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dc.contributor.authordel Olmo Toledo, V.
dc.contributor.authorGabaldón, T.
dc.date.accessioned2021-06-04T07:34:40Z
dc.date.available2021-06-04T07:34:40Z
dc.date.issued2021-05
dc.identifier.citationDel Olmo Toledo, V.; Gabaldón, T. Analysis of hybrid genomes in the candida parapsilosis clade. A: . Barcelona Supercomputing Center, 2021, p. 78-80.
dc.identifier.urihttp://hdl.handle.net/2117/346624
dc.description.abstractThe term inter-species hybridisation refers to the crossing of two divergent organisms, leading to a situation where the two parental genomes coexist in the same nuclear compartment. In higher eukaryotes, this scenario often results in incompatibilities and interference between the genetic material of the two parents, generally detrimental for the newly formed hybrid. However, hybridisation also represents a major source of genomic diversity that can drive adaptation to new niches. After a hybridisation event, the resulting hybrids have a highly heterozygous genome which can, on occasion, derive in extreme phenotypes beneficial for adaptation to new niches or confer properties by new allele combinations that are advantageous with respect to the parentals [1]. In the yeast clade of Saccharomycotina, hybridisation has been found to be a rather common phenomenon with numerous hybrid lineages found in industrial environments and many others isolated from clinical settings posing a serious threat to human health [2]. Candida metapsilosis and Candida orthopsilosis are two emergent fungal pathogens species that belong to the Candida parapsilosis sensu lato species complex and have been found to be of hybrid nature [3]. C. metapsilosis descends from a single hybridisation event between unknown parentals whereas for C. orthopsilosis, the isolates found to date originate from one of four hybridisation events from the same two parental lineages, of which only one has been identified [4,5]. The vast majority of clinical isolates from these two species are hybrids. Parental lineages are never or very rarely isolated from clinical settings suggesting that the pathogenic hybrids might have arisen from non-pathogenic parentals. In other words, that hybridisation might enhance the emergence of new hybrid lineages with an advantage to thrive in new environments, such as in the human host. This research aims to shed light into the genomic traits that shape yeast hybrids and their evolution. In particular, we sought to understand what the environmental source of these hybrids and their parental species could be, and what are the genomic traits may have facilitated an opportunistic pathogenic behaviour. To this end, we here analyse the genomes of thirteen marine environmental strains from C. orthopsilosis and C. metapsilosis. We show that the majority of isolates (11 out of 13) are hybrids which expands the map of ecological distributions where these yeasts can be found to include aquatic environments. The fact that hybrids are overrepresented over parental strains also suggests that hybrids have an advantage over parental lineages not only in the clinical settings but in some environmental niches too. We hypothesize that the genomic features that make hybrids highly competitive in certain (perhaps extreme) environments might be also advantageous in other niches like the human body. Consistent with this statement, our phylogenetic reconstruction based on genome-wide polymorphisms shows that the new environmental hybrids fall in (or close to) previously defined clades that harbour clinical isolates. Until now it has been a complex task to fully characterise the genome of a hybrid cell when one or both of the parentals remained unknown, and parameters like divergence between parentals or percentage of each parental haplotype in the hybrid have so far been based on estimations. In this study we find that two of the marine C. orthopsilosis isolates which have highly homozygous genomes represent a long-sought parental lineage so far unidentified. Thus, using a combination of short- and long-read sequencing technologies we generated a genome assembly of the new parental strain which opens a door for future research including the generation of a phased genome with resolved haplotypes that in turn, will lead to a better understanding of the hybrid genomes and a more accurate view of genetic variants.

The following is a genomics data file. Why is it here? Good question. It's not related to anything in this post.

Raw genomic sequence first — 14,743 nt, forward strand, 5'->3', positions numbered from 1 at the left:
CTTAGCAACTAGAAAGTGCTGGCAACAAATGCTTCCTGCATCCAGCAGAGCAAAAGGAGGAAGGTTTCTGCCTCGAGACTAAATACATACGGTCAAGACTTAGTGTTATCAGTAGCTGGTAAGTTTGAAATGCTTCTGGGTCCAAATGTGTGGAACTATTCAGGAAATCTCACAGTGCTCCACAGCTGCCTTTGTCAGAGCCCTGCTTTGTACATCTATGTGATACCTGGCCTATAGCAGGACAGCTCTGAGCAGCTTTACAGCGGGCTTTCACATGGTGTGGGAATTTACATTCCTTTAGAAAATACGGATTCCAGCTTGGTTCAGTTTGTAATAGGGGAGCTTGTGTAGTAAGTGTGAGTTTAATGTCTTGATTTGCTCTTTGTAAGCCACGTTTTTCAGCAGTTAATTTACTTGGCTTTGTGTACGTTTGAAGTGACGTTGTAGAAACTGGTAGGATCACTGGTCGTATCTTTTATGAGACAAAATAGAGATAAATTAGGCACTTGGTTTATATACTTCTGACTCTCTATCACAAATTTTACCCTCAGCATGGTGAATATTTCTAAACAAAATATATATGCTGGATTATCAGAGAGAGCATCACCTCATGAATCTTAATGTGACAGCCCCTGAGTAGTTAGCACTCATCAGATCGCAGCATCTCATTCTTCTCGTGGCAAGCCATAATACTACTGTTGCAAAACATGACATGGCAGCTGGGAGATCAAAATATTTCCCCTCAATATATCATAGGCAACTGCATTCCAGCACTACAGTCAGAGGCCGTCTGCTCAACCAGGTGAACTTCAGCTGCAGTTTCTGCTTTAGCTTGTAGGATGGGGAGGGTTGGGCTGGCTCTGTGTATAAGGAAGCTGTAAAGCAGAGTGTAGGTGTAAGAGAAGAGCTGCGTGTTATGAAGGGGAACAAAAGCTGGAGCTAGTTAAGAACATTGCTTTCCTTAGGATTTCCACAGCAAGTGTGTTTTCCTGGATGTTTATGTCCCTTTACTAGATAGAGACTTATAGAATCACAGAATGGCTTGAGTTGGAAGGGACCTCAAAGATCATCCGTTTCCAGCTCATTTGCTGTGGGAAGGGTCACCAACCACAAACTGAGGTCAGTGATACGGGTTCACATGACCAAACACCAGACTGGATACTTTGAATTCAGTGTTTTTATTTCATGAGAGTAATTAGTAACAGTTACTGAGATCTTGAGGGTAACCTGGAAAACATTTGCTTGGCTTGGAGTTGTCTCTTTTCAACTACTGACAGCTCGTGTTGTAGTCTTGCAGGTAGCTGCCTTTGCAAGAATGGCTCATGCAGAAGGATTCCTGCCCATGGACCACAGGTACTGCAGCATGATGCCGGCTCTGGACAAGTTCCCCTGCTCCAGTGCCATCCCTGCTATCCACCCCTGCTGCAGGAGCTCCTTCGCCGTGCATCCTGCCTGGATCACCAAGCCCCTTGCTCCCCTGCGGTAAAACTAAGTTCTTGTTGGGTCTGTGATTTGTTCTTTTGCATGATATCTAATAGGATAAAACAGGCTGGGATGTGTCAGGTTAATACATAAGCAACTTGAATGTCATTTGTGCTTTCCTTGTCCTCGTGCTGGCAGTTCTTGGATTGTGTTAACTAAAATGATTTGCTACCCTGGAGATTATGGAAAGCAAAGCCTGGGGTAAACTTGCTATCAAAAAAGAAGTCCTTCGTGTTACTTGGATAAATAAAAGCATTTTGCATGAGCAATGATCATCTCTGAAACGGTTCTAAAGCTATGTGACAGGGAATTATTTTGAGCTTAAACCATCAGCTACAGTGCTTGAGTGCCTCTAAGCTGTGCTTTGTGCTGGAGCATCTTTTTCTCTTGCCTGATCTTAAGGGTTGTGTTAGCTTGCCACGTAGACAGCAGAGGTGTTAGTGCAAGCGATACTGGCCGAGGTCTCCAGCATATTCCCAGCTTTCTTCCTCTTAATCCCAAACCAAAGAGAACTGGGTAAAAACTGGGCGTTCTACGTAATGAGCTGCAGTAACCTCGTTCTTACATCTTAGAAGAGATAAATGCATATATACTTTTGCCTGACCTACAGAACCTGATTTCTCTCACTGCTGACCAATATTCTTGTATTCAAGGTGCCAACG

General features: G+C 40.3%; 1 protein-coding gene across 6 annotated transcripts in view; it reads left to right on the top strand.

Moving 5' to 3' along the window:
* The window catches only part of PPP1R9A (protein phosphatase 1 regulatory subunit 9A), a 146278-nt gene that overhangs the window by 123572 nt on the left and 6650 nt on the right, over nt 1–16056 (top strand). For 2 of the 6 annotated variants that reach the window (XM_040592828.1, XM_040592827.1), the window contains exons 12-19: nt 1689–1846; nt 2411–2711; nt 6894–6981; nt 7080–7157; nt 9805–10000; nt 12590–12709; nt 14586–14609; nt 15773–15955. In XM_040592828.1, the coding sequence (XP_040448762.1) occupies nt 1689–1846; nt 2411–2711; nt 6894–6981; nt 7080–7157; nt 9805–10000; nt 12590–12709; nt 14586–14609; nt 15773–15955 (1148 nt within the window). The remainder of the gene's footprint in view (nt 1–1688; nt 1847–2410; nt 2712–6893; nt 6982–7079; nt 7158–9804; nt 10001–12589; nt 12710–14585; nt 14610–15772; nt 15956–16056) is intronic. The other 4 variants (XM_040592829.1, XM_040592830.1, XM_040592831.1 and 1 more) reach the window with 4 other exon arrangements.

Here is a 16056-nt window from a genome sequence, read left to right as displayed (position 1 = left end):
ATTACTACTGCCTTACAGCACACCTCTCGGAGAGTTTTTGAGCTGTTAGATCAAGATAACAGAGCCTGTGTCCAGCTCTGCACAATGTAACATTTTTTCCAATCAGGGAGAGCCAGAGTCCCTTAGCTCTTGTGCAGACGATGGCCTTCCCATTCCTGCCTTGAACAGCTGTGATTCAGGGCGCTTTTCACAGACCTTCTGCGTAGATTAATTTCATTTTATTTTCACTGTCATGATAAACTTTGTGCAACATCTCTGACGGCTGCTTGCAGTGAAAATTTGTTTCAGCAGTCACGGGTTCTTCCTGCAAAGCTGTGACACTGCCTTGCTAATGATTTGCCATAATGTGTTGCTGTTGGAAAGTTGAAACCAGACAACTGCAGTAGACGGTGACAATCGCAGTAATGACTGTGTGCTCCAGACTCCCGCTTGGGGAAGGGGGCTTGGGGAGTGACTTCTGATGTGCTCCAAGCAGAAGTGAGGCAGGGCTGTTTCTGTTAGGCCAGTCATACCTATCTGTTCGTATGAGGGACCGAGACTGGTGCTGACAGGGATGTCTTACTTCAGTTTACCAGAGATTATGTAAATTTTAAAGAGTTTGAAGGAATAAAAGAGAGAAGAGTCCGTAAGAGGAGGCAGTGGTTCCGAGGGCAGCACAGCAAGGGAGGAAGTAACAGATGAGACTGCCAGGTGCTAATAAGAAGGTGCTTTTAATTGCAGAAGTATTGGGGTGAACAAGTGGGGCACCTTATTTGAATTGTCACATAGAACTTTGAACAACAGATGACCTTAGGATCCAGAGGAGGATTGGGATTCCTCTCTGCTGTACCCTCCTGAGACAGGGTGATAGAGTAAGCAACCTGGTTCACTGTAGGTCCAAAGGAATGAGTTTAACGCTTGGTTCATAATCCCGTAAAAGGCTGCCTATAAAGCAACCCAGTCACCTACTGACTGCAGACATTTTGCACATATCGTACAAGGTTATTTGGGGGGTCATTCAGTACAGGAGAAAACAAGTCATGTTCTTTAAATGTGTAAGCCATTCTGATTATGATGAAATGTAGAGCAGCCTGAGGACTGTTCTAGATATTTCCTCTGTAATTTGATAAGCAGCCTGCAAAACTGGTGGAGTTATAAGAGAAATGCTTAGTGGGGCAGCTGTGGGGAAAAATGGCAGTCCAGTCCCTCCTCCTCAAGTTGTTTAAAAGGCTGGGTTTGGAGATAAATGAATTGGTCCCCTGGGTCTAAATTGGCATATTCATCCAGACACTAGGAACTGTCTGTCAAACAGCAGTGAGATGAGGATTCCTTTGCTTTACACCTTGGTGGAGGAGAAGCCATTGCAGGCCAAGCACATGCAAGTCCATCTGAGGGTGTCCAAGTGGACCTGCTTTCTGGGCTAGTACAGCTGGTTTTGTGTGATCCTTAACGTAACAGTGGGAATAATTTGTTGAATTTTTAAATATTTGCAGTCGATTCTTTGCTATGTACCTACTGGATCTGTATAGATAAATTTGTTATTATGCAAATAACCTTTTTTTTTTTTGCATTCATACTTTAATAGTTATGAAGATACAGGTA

dc.format.extent3 p.
dc.languageen
dc.language.isoeng
dc.publisherBarcelona Supercomputing Center
dc.subjectÀrees temàtiques de la UPC::Informàtica::Arquitectura de computadors
dc.subject.lcshHigh performance computing
dc.subject.otherHybrid
dc.subject.otherCandida
dc.subject.otherwhole genome sequencing
dc.subject.othercomparative genomics
dc.titleAnalysis of hybrid genomes in the candida parapsilosis clade
dc.typeConference report
dc.subject.lemacCàlcul intensiu (Informàtica)
dc.rights.accessOpen Access
local.citation.startingPage78
local.citation.endingPage80


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